10 Technologies For Which Africa Is A Fertile Testing Ground
Africa has a younger than average population which is interested in tech and its application, making the continent a fertile testing ground for new technologies.
Africa has seen technologies such as mobile money thrive, with 143 services active in sub-Saharan Africa, which accounts for about half of the services deployed worldwide.
That kind of adoption and appetite for disruption means that Africa is considered an interesting testing ground for new technologies.
From solar-powered internet to blockchain’s potential to stop voter-fraud and virtual reality’s contribution to medical advancement, new technologies such as these can make the most of Africa’s unique circumstances in further developing its potential to solve problems and positively impact people and communities.
Here are 10 technologies for which Africa is a fertile testing ground.
Crypto-enabled mobile browsers
In July it was revealed that the Opera mobile browser would soon launch with a built-in crypto wallet, allowing users to transact in cryptocurrency without needing any extensions or additional apps. Africa could be an ideal testing ground for this new tech, as Opera mini is the most widely used mobile browser on the African continent, and in November 2016 the company reached an impressive milestone with 100 million active users across its portfolio of products, according to the Opera blog.
Blockchain to counter voter fraud
Sierra Leone showed the value of using blockchain as a tool in politics when the country used blockchain technology to count votes during their recent parliamentary elections at the beginning of the year. Thanks to the system, which was put in place by Swiss tech firm Agora, the crypto service allowed for a fair and transparent election, according to Quartz.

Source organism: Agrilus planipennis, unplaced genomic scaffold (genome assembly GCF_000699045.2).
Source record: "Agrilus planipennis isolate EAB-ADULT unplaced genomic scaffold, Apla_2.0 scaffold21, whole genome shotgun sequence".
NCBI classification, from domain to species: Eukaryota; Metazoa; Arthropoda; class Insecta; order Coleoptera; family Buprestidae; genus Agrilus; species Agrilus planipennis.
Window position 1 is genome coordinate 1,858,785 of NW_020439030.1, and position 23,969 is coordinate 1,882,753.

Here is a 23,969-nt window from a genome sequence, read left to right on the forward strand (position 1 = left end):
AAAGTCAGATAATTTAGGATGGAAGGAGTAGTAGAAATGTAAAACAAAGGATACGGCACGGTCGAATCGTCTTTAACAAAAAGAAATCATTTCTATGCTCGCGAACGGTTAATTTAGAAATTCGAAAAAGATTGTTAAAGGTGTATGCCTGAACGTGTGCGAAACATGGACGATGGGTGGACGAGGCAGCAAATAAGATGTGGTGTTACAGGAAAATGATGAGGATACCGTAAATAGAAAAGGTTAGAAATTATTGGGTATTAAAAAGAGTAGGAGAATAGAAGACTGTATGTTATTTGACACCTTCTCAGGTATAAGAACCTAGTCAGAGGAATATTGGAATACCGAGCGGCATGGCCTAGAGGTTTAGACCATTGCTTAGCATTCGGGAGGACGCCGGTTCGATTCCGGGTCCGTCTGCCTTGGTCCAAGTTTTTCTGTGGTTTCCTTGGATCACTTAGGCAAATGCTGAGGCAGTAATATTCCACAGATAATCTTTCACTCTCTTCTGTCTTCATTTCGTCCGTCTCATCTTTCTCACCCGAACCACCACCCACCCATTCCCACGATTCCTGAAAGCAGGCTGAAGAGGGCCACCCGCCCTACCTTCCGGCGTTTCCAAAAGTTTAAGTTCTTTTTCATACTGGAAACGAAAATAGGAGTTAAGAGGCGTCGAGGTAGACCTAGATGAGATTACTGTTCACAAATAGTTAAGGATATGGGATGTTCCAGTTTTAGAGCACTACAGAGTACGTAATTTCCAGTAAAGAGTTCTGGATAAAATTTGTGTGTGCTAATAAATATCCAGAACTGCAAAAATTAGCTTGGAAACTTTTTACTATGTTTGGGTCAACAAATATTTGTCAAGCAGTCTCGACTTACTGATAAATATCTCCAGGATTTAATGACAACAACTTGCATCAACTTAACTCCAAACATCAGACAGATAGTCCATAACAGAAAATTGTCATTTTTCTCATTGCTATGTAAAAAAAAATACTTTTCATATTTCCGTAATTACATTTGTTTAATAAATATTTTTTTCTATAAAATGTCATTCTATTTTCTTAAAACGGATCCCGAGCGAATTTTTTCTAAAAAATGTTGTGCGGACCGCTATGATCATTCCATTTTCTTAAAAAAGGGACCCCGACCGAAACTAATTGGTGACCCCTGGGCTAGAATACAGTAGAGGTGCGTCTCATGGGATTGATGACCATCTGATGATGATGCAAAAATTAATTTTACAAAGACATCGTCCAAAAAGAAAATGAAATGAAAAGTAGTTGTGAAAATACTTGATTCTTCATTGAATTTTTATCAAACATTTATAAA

Low-tech medical diagnostic devices
Africa’s inventors and entrepreneurs are proof that the continent’s unique medical needs can be catered for through innovation and resourcefulness, especially with regards to fairly low-tech diagnostic devices. Sub-Saharan Africa is home to 90 percent of global malaria cases and 92 percent of malaria deaths, according to World Health Organization stats from 2015. Code8, a team of young Ugandans, has created Matibabu, a smartphone app to diagnose malaria without the need of a blood sample. Another example is the Sweat TB Test, a non-invasive rapid diagnostic test developed by Nigerian Olanisun Olufemi Adewole that detects tuberculosis (TB) within 10 minutes of doing the test, allowing for rapid treatment, according to Konbini.
Most parts of Africa are blessed with an abundance of sun, which is why solar power makes great sense on the continent. One company that is leveraging this potential is Nigerian solar-powered internet service provider, Tizeti, which uses innovative solar-powered base stations to provide homes, businesses, events and conferences with unlimited high speed broadband internet access.
Drone tech for farmers and conservation